De-growth is among the many theories that evolved in the spirit of the above, as a counter position to the prevalent carbon consuming economy, and has many relevant pointers, says architect Sathya Prakash Varanashi
Critiques of eco-friendly buildings often argue that by replacing a few walls and windows, in professionally designed urban buildings, the positive impact on Earth will be minuscule and minimal. Of course, this point is valid, hence the need to widen the application of green and sustainable ideas. However, seeking the solutions, exploring new ideas and applying the alternative will demand such humongous time and attention, we will never be able to ensure that all buildings will be built energy efficient.
Can eco-sensitivity improve the performance of not only our buildings, but also our lives? How can lifestyle theories apply to design and architecture to enhance efficiency and aesthetics? Can these theories lead to a large-scale application of viable solutions that may dilute the impending doom? Without asking anymore of such questions, we know the answer to all of them will be ‘yes’.
De-growth is among the many theories that evolved in the spirit of the above, as a counter position to the prevalent carbon consuming economy, and has many relevant pointers for a better future. As a philosophy, it goes beyond construction technologies, design research and urban development, focusing at the very roots of societal desires of buying, possessing, accumulating and consuming, hence can result in a better future. There have been comparable theories in religion and philosophy, suggesting judicious and frugal living, within one means and needs, in the footsteps of Gandhiji. The power of saying “no” beyond a certain point, when we individually feel that we have adequate resources to live by, is an important factor in monitoring growth.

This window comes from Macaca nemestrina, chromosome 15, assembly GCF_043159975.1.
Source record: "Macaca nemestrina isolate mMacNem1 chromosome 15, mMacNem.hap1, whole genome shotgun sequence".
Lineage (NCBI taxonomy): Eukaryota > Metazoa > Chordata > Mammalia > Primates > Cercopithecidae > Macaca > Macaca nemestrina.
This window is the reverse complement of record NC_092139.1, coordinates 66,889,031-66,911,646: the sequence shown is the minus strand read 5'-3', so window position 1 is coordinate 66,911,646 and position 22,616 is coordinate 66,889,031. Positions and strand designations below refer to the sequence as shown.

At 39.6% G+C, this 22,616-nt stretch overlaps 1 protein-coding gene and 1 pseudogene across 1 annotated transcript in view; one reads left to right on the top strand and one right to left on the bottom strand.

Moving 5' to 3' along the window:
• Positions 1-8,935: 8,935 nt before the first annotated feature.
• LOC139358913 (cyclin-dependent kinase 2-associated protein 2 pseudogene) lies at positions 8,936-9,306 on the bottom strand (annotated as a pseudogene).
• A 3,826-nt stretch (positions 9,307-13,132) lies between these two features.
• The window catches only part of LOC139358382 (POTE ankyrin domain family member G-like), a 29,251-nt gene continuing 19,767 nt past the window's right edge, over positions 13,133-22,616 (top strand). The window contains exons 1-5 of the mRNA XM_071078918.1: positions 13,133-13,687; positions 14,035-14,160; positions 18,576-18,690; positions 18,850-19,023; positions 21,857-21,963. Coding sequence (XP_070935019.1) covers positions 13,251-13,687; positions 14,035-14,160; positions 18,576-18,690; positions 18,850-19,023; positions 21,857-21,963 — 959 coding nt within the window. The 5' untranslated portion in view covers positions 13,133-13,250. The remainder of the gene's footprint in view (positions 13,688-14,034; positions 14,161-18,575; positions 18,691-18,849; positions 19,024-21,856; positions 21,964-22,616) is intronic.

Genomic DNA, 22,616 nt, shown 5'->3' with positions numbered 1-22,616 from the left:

De-growth is just about a decade old in its development, hence not yet as deep rooted as Small is Beautiful, Critical Regionalism, Ecological Living or Voluntary Simplicity. Western civilization is a land of theories and texts while the Oriental including India, is a land of philosophies and practices. Strangely, most theories on sustainability have come from the West. Why? Is it because they feel they created consumerism, hence are causing an unsustainable future, hence needed to resolve it? We can also note that de-growth has been very European in its origins, spread and popularity, while overdeveloped U.S. or underdeveloped Africa are uncomfortable at the thought. Europe intends to balance tradition and modernity, where the modernity has begun to dominate, so de-growth could be seen as an antidote to modernity as well.
The Indian construction industry is growing by leaps, due to valid market reasons; hence we cannot simply apply any theory here without properly assessing its feasibility. De-growth does not refer to stopping production or lowering the GDP, but to a judicious distribution and consumption of resources. It is physical in its emphasis on finding the limits and philosophical in its stress on individual introspection. Together, there is a way to apply de-growth in architecture and construction.